Something for Buyers to Think About in 2009

By
Real Estate Agent with Re/Max Advanced

 

There was a reoccurring trend that I saw in 2008 amongst clients that I helped get into residential leases.  I feel like this is something that is worth mentioning.  These clients that I worked with were all previous homeowners that had been foreclosed on.  They would have all liked to purchase a home but didn’t have the credit. Therefore I had to find them a suitable residential lease. 

My job wasn’t easy working with these clients. Unfortunately the leases that they wanted were ones that they really couldn’t afford, but they were used to a certain luxury that their previous homes offered.  Coincidently they couldn’t afford those homes either.  They were living way above their means on mortgages they should have never been approved for.

These unfortunate buyers had all been duped by a crafty salesperson.  This salesperson sold them homes in planed communities.  (The kind that big builders like DR Horton and Keller Williams put out.)  My clients were approved for these mortgages based on the fact that the homes they were buying were brand new and the property taxes were still only being assed on the vale of the land and not the value of the home.

Now the thing about property taxes in Texas is, compared to most states they are really high.  You see Texas doesn’t have a State income tax so they make up for it with their property taxes.  If you were to buy a home in Texas for $150,000 you annual property taxes would be around $4,000 depending whether the property is located inside a city limits.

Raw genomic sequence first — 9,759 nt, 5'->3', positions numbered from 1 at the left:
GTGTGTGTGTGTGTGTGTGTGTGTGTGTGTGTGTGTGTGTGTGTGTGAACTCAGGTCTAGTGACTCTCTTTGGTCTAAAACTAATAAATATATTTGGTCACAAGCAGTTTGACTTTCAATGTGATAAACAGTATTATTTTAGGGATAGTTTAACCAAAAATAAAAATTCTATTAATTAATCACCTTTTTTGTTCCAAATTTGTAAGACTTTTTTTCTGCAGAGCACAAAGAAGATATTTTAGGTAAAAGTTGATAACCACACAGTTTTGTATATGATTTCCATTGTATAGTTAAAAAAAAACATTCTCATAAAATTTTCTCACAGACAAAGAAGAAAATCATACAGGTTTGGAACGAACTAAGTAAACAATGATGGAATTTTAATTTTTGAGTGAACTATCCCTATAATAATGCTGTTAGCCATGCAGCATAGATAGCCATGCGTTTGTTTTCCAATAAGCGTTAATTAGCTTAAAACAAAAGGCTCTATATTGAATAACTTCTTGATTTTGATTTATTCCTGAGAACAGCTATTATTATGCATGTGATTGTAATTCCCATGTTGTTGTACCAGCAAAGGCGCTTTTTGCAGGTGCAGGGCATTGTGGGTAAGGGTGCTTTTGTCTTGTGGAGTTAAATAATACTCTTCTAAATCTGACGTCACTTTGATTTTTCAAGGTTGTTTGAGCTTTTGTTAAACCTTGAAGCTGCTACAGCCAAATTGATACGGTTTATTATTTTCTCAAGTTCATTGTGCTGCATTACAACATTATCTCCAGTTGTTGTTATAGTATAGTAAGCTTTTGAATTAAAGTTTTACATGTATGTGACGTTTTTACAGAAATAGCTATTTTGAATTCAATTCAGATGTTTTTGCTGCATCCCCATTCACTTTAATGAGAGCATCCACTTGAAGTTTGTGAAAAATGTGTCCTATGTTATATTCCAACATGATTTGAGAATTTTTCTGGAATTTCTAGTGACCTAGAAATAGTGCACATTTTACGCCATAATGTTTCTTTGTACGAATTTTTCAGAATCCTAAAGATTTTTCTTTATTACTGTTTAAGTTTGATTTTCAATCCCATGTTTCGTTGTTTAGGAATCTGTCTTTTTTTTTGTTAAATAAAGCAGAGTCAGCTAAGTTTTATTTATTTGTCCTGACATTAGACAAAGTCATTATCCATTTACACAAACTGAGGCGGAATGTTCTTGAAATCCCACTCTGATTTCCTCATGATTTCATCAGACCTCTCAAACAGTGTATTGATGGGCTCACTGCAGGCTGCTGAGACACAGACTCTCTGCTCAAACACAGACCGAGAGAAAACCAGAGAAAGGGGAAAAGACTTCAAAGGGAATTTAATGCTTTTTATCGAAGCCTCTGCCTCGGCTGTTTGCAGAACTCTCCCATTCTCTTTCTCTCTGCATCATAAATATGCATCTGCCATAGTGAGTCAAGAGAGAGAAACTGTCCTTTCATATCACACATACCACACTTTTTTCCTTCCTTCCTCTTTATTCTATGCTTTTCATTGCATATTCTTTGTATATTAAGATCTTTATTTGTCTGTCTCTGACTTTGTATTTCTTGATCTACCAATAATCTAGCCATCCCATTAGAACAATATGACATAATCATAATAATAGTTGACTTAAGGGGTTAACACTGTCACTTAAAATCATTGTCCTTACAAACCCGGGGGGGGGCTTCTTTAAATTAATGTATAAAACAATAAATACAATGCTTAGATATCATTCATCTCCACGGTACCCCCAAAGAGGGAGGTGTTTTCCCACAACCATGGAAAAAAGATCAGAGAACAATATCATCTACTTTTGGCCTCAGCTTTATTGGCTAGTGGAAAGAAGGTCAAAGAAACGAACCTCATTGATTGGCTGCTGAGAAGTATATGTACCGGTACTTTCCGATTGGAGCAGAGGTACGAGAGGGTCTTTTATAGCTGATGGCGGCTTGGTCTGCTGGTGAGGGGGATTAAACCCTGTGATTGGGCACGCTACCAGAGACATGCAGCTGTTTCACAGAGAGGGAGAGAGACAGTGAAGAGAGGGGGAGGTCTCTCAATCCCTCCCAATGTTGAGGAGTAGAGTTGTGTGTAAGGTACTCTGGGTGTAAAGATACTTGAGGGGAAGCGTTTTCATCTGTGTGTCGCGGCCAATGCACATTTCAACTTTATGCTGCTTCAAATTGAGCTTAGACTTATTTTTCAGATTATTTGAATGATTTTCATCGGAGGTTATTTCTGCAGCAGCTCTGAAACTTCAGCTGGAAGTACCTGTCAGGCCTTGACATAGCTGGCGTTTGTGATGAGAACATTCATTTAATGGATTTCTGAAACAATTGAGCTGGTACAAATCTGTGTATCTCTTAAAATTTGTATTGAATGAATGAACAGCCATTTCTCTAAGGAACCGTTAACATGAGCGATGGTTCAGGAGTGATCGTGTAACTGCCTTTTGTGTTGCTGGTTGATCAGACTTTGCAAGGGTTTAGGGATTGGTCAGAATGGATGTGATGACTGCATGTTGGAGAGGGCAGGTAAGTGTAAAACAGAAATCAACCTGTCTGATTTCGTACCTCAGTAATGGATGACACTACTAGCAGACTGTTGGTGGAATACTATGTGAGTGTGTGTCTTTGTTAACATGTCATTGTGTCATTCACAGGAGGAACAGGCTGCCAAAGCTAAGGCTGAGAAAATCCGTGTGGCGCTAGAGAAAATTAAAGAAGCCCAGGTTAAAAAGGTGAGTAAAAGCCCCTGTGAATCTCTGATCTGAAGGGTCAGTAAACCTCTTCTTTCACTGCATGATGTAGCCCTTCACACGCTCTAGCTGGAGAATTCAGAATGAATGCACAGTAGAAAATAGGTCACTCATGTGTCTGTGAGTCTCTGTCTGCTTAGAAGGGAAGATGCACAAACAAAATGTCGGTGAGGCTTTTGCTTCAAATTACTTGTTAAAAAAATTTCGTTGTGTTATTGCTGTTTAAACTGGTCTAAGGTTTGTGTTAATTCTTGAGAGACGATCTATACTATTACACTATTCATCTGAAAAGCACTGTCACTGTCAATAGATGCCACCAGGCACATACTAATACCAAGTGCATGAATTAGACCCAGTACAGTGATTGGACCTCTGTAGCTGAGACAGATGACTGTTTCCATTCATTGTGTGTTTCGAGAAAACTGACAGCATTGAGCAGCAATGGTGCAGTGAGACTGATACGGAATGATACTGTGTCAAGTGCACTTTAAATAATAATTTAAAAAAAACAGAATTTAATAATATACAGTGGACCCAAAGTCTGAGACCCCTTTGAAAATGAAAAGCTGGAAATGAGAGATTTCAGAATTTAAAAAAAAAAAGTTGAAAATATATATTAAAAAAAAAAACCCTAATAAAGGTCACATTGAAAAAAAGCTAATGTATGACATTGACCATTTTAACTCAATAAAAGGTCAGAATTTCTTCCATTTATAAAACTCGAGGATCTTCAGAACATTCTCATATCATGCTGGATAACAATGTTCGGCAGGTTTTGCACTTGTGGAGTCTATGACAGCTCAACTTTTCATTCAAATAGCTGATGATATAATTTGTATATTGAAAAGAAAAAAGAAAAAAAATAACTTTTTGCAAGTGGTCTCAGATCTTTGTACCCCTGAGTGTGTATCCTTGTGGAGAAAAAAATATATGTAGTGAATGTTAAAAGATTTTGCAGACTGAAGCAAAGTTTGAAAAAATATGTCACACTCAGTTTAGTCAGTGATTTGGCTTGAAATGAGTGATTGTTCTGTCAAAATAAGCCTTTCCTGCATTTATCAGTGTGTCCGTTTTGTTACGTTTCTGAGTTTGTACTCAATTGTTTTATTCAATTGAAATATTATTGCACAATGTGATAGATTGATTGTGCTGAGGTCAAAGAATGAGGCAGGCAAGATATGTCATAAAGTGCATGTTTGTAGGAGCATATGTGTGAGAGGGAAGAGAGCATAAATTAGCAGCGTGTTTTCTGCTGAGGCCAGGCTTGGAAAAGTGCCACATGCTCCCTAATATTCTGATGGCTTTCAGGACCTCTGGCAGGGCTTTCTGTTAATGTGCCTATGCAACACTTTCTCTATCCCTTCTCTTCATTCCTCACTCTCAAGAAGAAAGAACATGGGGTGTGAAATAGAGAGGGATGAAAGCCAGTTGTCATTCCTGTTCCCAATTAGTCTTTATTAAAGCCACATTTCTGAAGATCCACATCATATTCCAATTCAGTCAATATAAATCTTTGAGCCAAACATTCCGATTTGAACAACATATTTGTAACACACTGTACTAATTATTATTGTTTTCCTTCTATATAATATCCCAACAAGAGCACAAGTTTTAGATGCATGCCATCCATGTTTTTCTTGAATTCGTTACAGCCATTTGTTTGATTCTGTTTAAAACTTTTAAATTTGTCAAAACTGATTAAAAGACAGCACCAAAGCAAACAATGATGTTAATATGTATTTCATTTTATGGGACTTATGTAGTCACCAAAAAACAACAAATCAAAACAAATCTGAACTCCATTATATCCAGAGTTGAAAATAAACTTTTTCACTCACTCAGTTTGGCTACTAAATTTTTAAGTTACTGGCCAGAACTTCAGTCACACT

So what happened with my clients is that in the beginning of the next year after they bought their house the county came in and re-assed the property and found that there was a new structure on it.  After the county assed the property with the new structure my clients’ property taxes quadrupled, which caused their mortgage payments to nearly double which meant they could no longer afford these luxurious new homes that they recently purchased.

Now in Texas we go by the old saying Caveat Emptor, which means buyer beware.  Basically this means that the buyer’s job to know exactly what they are buying.  There are few things that a seller is required by law to disclose. However when a buyer hires an agent to represent them it is that agent’s job to look out for their client’s best interest.  I think all to often agents get caught up in wanting to close a deal that they loose sight of this and are willing to do whatever it takes to get the deal done.  In the long run it ends up hindering their real estate career more than it helps.  As real estate professionals we need to do our job, and our job is not to close deals.  Sure closing deals is what makes us money but or job is to represent buyers and sellers with their best interest in mind.  If we all did our jobs and lost the “get results attitude” that so many agents become consumed with I think we would experience a lot more stable real estate market.

 

Comments (0)